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AT reck’ning let's play,

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And, prithee, let 's lay A wager, and let it be this:

Who first to the sum

Of twenty doth come,
Shall have for his winning a kiss.

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ENNY, good spinner,

Come down to your dinner,
And taste the leg of a frog;
Then all you good people
Look over the steeple,

And see the cat play with the dog.

81.

that pig.

L
ET us go to the wood, says this pig.
What to do there?

says
To look for my mother, says this pig.
What to do with her ? says that pig.
To kiss her, to kiss her, says this pig.

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The Wouge that Dack built.

WHIS is the house that Jack built.

THIS

This is the malt,
That lay in the house that Jack built.

This is the rat,
That ate the malt,
That lay in the house that Jack built.

This is the cat,
That kill'd the rat,
That ate the malt,
That lay in the house that Jack built.

This is the dog,
That worried the cat,
That kill'd the rat,
That ate the malt,
That lay in the house that Jack built.
This is the cow with the crumpled horn,
That toss'd•the dog
That worried the cat,
That kill'd the rat,
That ate the malt,
That lay in the house that Jack built.

This is the maiden all forlorn,
That milk'd the cow with the crumpled horn,
That toss'd the dog,
That worried the cat,
That kill'd the rat,
That ate the malt,
That lay in the house that Jack built.

This is the man all tatter'd and torn,
That kiss'd the maiden all forlorn,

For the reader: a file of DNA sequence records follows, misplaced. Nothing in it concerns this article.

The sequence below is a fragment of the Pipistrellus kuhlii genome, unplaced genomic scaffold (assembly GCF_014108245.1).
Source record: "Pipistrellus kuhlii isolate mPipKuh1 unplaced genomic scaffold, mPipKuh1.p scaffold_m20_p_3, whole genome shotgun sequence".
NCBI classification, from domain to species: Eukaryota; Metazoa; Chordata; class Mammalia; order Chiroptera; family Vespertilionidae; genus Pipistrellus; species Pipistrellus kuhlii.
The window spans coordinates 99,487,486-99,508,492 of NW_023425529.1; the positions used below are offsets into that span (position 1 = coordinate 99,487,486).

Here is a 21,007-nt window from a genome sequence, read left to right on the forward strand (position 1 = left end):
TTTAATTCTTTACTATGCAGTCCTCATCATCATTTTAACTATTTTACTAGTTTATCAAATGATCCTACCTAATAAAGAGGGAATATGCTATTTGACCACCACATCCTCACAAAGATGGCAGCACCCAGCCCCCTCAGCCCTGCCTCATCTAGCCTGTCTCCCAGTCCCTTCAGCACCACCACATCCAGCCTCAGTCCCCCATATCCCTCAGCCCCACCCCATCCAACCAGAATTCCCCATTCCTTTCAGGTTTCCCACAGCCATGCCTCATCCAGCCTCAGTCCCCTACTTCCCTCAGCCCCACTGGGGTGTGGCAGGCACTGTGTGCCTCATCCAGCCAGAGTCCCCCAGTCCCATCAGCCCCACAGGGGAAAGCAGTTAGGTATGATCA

That milk'd the cow with the crumpled horn,
That toss'd the dog,
That worried the cat,
That kill'd the rat,
That ate the malt,
That lay in the house that Jack built.

This is the priest all shaven and shorn,
That married the man all tatter'd and torn,
That kiss'd the maiden all forlorn,
That milk'd the cow with the crumpled horn,

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That toss'd the dog
That worried the cat,
That kill'd the rat,
That ate the malt,
That lay in the house that Jack built.

This is the cock that crowd in the morn,
That waked the priest all shaven and shorn,
That married the man all tatter'd and torn,
That kiss'd the maiden all forlorn,
That milk'd the cow with the crumpled horn,
That toss'd the dog,
That worried the cat,
That kill'd the rat,
That ate the malt,
That lay in the house that Jack built.

This is the farmer, sowing his corn,
That kept the cock that crowd in the morn,
That waked the priest all shaven and shorn,
That married the man all tatter'd and torn,
That kiss'd the maiden all forlorn,
That milk'd the cow with the crumpled horn,
That toss'd the dog,
That worried the cat,
That kill'd the rat,
That ate the malt,
That lay in the house that Jack built.

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POOR donkey, I'll give him a handful of grass ;

I'm sure he's a good-natured honest old ass: He trots to the market to carry the sack, And lets me ride all the way home on his back; And only just stops by the ditch for a minute, To see if there's any fresh grass for him in it.

'Tis true, now and then he has got a bad trick,
Of standing stock-still, or just trying to kick;
But then, poor old fellow, you know he can't tell,
That standing stock-still is not using me well;
For it never comes into his head, I dare say,
To do his work first, and then afterwards play.

No, no, my good donkey, I'll give you some grass ; For

you know no better, because you're an ass: But what little donkeys some children must look, Who stand, very like you, stock-still at their book, And waste every moment of time as it passes, A great deal more stupid and silly than asses!

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